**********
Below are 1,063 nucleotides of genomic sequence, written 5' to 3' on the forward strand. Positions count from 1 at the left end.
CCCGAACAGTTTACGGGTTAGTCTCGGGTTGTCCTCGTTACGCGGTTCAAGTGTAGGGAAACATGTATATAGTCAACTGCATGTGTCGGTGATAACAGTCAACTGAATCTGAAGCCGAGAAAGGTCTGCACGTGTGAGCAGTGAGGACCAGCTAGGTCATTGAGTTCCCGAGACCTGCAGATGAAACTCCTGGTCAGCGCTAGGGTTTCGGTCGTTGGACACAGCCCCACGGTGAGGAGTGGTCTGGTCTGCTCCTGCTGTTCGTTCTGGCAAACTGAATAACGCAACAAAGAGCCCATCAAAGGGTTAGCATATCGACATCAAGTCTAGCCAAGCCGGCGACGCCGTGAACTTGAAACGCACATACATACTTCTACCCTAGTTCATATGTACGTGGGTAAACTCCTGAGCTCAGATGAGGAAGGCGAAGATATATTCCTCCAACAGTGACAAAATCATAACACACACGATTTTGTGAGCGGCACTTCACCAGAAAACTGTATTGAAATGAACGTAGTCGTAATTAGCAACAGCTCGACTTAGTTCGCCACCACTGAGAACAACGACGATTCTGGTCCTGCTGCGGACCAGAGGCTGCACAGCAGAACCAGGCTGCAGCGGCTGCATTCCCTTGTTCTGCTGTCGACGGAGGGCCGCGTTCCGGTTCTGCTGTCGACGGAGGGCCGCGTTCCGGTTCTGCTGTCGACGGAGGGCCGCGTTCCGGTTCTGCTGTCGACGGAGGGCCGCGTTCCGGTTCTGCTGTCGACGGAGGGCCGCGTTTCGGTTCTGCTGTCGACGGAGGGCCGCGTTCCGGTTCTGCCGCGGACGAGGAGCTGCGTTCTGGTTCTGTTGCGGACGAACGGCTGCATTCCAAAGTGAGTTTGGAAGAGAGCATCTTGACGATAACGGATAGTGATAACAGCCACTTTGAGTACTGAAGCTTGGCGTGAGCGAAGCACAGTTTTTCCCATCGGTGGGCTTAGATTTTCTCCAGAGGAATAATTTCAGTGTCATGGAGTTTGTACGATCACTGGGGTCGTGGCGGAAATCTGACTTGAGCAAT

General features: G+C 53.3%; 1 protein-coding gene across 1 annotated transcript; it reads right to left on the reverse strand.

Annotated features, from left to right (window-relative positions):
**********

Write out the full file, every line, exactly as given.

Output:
Below are 1,063 nucleotides of genomic sequence, written 5' to 3' on the forward strand. Positions count from 1 at the left end.
CCCGAACAGTTTACGGGTTAGTCTCGGGTTGTCCTCGTTACGCGGTTCAAGTGTAGGGAAACATGTATATAGTCAACTGCATGTGTCGGTGATAACAGTCAACTGAATCTGAAGCCGAGAAAGGTCTGCACGTGTGAGCAGTGAGGACCAGCTAGGTCATTGAGTTCCCGAGACCTGCAGATGAAACTCCTGGTCAGCGCTAGGGTTTCGGTCGTTGGACACAGCCCCACGGTGAGGAGTGGTCTGGTCTGCTCCTGCTGTTCGTTCTGGCAAACTGAATAACGCAACAAAGAGCCCATCAAAGGGTTAGCATATCGACATCAAGTCTAGCCAAGCCGGCGACGCCGTGAACTTGAAACGCACATACATACTTCTACCCTAGTTCATATGTACGTGGGTAAACTCCTGAGCTCAGATGAGGAAGGCGAAGATATATTCCTCCAACAGTGACAAAATCATAACACACACGATTTTGTGAGCGGCACTTCACCAGAAAACTGTATTGAAATGAACGTAGTCGTAATTAGCAACAGCTCGACTTAGTTCGCCACCACTGAGAACAACGACGATTCTGGTCCTGCTGCGGACCAGAGGCTGCACAGCAGAACCAGGCTGCAGCGGCTGCATTCCCTTGTTCTGCTGTCGACGGAGGGCCGCGTTCCGGTTCTGCTGTCGACGGAGGGCCGCGTTCCGGTTCTGCTGTCGACGGAGGGCCGCGTTCCGGTTCTGCTGTCGACGGAGGGCCGCGTTCCGGTTCTGCTGTCGACGGAGGGCCGCGTTTCGGTTCTGCTGTCGACGGAGGGCCGCGTTCCGGTTCTGCCGCGGACGAGGAGCTGCGTTCTGGTTCTGTTGCGGACGAACGGCTGCATTCCAAAGTGAGTTTGGAAGAGAGCATCTTGACGATAACGGATAGTGATAACAGCCACTTTGAGTACTGAAGCTTGGCGTGAGCGAAGCACAGTTTTTCCCATCGGTGGGCTTAGATTTTCTCCAGAGGAATAATTTCAGTGTCATGGAGTTTGTACGATCACTGGGGTCGTGGCGGAAATCTGACTTGAGCAAT

General features: G+C 53.3%; 1 protein-coding gene across 1 annotated transcript; it reads right to left on the reverse strand.

Annotated features, from left to right (window-relative positions):